Chinese firms Huawei, Lenovo, Oppo and TCL were among numerous handset makers that were given access to Facebook data in what the US company said was “a controlled operation.”
The social media giant’s vice president of mobile partnerships, Francisco Varela, confirmed a report in The New York Times Tuesday that Facebook had given Chinese device makers deep access to the data of users’ friends without their explicit consent.
A “controlled operation.” Meaning the accesses were deliberately granted, consents were deliberately not requested in advance. Which raises the question: were any consents actively withheld and those denials ignored by Facebook?
Huawei already has been identified as a threat to our national security. Lenovo is headquartered in Beijing, Oppo (Electronics Corporation) is headquartered in Dongguang near the south coast of the People’s Republic of China, and TCL is headquartered in Huizhou, just down the road a piece from Dongguang. These three are each under the influence, if not the control, of the PRC government. Facebook knew these things at the time they engaged in their “controlled operation.”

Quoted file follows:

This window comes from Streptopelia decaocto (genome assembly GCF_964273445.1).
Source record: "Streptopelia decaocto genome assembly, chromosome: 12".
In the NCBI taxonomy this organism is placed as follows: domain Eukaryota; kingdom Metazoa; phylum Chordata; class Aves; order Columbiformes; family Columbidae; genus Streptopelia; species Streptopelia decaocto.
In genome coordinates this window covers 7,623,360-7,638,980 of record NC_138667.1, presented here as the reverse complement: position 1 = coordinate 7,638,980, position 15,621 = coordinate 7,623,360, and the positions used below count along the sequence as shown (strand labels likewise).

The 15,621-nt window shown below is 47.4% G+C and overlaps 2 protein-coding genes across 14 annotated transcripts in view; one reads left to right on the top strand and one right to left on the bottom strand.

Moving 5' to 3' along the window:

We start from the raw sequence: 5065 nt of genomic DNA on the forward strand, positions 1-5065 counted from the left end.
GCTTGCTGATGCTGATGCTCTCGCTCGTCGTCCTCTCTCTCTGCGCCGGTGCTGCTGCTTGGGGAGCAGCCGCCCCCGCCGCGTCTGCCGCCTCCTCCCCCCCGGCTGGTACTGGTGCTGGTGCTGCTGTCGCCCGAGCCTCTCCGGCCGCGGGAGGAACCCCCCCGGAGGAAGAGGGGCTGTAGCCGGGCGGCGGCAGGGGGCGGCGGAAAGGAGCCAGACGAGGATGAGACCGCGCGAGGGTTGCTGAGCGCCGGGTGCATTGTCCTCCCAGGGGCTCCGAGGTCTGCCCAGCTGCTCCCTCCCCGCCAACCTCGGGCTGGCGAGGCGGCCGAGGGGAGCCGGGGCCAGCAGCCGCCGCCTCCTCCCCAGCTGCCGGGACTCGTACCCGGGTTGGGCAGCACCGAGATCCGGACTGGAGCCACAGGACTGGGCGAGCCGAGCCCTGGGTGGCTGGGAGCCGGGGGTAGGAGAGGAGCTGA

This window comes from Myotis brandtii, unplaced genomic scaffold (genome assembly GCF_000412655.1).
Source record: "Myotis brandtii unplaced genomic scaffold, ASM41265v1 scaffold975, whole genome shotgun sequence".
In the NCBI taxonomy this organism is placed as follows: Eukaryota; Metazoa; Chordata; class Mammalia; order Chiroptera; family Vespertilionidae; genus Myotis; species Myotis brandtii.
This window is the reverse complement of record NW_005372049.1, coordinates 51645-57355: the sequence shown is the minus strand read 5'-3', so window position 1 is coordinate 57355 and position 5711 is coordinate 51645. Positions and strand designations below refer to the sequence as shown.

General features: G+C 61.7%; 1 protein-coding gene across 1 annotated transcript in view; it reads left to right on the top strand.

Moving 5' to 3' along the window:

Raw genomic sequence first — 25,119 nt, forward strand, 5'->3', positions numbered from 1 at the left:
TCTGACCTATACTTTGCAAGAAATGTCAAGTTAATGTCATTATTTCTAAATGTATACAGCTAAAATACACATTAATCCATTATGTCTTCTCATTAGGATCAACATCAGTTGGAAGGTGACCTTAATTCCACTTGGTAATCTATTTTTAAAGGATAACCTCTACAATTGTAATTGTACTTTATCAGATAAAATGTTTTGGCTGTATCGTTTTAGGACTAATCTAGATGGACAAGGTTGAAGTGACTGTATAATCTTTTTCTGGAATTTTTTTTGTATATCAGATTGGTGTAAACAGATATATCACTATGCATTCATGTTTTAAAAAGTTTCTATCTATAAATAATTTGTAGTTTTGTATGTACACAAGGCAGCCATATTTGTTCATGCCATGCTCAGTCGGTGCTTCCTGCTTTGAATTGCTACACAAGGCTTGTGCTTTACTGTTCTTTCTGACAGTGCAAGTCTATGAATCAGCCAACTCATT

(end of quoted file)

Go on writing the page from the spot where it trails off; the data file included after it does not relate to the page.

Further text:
Here’s Varela again, this time in his best What, me worry? impression:
…we wanted to make clear that all the information from these integrations with Huawei was stored on the device, not on Huawei servers[.]
Well, that settles it, then. Huawei has no way at all to copy data “stored on [its] device” to its servers. Nope. Can’t be done.